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Proceedings Paper

Quantitative computed tomography of lung parenchyma in patients with emphysema: analysis of higher-density lung regions
Author(s): Dror Lederman; Joseph K. Leader; Bin Zheng; Frank C. Sciurba; Jun Tan; David Gur
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Paper Abstract

Quantitative computed tomography (CT) has been widely used to detect and evaluate the presence (or absence) of emphysema applying the density masks at specific thresholds, e.g., -910 or -950 Hounsfield Unit (HU). However, it has also been observed that subjects with similar density-mask based emphysema scores could have varying lung function, possibly indicating differences of disease severity. To assess this possible discrepancy, we investigated whether density distribution of "viable" lung parenchyma regions with pixel values > -910 HU correlates with lung function. A dataset of 38 subjects, who underwent both pulmonary function testing and CT examinations in a COPD SCCOR study, was assembled. After the lung regions depicted on CT images were automatically segmented by a computerized scheme, we systematically divided the lung parenchyma into different density groups (bins) and computed a number of statistical features (i.e., mean, standard deviation (STD), skewness of the pixel value distributions) in these density bins. We then analyzed the correlations between each feature and lung function. The correlation between diffusion lung capacity (DLCO) and STD of pixel values in the bin of -910HU ≤ PV < -750HU was -0.43, as compared with a correlation of -0.49 obtained between the post-bronchodilator ratio (FEV1/FVC) measured by the forced expiratory volume in 1 second (FEV1) dividing the forced vital capacity (FVC) and the STD of pixel values in the bin of -1024HU ≤ PV < -910HU. The results showed an association between the distribution of pixel values in "viable" lung parenchyma and lung function, which indicates that similar to the conventional density mask method, the pixel value distribution features in "viable" lung parenchyma areas may also provide clinically useful information to improve assessments of lung disease severity as measured by lung functional tests.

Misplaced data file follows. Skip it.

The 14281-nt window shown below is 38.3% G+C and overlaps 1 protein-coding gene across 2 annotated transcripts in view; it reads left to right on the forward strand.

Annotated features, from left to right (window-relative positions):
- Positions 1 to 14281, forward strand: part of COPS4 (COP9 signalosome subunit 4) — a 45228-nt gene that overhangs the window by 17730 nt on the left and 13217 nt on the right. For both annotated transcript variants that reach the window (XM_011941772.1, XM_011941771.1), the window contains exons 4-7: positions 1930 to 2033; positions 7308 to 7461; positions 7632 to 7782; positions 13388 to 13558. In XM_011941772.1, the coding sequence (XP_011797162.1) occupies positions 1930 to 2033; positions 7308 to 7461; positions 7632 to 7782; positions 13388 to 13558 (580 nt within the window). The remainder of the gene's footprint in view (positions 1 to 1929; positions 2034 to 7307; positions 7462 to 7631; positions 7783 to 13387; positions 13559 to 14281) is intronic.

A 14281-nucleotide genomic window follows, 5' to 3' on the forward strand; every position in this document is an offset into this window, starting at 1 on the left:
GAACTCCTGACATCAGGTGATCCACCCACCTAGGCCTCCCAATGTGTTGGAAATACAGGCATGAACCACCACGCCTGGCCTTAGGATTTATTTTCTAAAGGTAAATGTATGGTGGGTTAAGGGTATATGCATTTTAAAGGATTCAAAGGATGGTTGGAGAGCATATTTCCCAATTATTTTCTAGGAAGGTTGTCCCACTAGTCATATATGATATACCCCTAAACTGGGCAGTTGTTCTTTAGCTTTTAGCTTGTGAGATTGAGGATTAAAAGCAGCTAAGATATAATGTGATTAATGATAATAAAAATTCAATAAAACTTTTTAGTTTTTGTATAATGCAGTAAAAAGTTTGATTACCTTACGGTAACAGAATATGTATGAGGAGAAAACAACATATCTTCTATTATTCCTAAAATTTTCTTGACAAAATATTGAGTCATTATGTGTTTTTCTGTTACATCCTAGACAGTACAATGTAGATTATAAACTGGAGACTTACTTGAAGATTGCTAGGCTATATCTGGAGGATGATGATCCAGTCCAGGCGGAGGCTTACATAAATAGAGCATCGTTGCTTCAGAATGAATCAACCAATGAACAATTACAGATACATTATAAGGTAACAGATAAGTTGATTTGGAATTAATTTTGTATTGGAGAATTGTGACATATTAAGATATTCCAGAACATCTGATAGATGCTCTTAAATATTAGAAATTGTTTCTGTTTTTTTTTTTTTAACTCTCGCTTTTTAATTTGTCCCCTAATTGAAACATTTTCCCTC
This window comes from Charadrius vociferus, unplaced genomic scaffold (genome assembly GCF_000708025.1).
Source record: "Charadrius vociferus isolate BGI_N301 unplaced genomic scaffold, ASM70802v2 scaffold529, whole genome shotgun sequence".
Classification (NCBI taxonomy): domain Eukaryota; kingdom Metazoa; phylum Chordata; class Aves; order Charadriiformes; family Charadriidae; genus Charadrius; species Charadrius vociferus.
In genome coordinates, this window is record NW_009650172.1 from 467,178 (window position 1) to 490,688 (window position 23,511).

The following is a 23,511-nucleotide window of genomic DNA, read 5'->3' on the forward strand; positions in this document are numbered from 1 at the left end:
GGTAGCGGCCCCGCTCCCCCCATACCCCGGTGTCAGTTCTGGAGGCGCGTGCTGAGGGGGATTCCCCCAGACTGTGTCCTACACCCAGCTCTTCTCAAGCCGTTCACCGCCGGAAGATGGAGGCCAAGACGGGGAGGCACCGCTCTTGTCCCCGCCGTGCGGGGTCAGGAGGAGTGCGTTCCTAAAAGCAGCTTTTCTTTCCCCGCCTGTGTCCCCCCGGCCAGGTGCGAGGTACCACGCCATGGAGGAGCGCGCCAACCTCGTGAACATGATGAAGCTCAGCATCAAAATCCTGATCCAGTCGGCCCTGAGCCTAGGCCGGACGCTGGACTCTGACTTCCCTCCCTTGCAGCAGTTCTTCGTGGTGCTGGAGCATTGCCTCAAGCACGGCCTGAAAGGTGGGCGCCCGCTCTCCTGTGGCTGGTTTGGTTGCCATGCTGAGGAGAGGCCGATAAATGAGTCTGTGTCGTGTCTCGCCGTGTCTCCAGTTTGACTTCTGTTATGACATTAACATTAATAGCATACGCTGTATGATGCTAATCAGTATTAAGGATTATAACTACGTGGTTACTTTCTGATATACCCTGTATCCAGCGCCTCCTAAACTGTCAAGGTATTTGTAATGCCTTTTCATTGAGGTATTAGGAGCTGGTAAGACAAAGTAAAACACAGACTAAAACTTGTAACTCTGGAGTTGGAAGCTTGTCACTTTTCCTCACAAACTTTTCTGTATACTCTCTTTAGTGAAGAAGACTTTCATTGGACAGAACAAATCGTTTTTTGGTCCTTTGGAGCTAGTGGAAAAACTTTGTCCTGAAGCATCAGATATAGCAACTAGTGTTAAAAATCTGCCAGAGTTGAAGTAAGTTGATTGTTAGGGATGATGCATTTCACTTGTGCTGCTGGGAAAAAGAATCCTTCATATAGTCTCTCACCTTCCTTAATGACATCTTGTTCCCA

Paper Details

Date Published: 16 March 2011
PDF: 6 pages
Proc. SPIE 7965, Medical Imaging 2011: Biomedical Applications in Molecular, Structural, and Functional Imaging, 79651X (16 March 2011); doi: 10.1117/12.877542
Show Author Affiliations
Dror Lederman, Univ. of Pittsburgh (United States)
Joseph K. Leader, Univ. of Pittsburgh (United States)
Bin Zheng, Univ. of Pittsburgh (United States)
Frank C. Sciurba, Univ. of Pittsburgh (United States)
Jun Tan, Univ. of Pittsburgh (United States)
David Gur, Univ. of Pittsburgh (United States)


Published in SPIE Proceedings Vol. 7965:
Medical Imaging 2011: Biomedical Applications in Molecular, Structural, and Functional Imaging
John B. Weaver; Robert C. Molthen, Editor(s)

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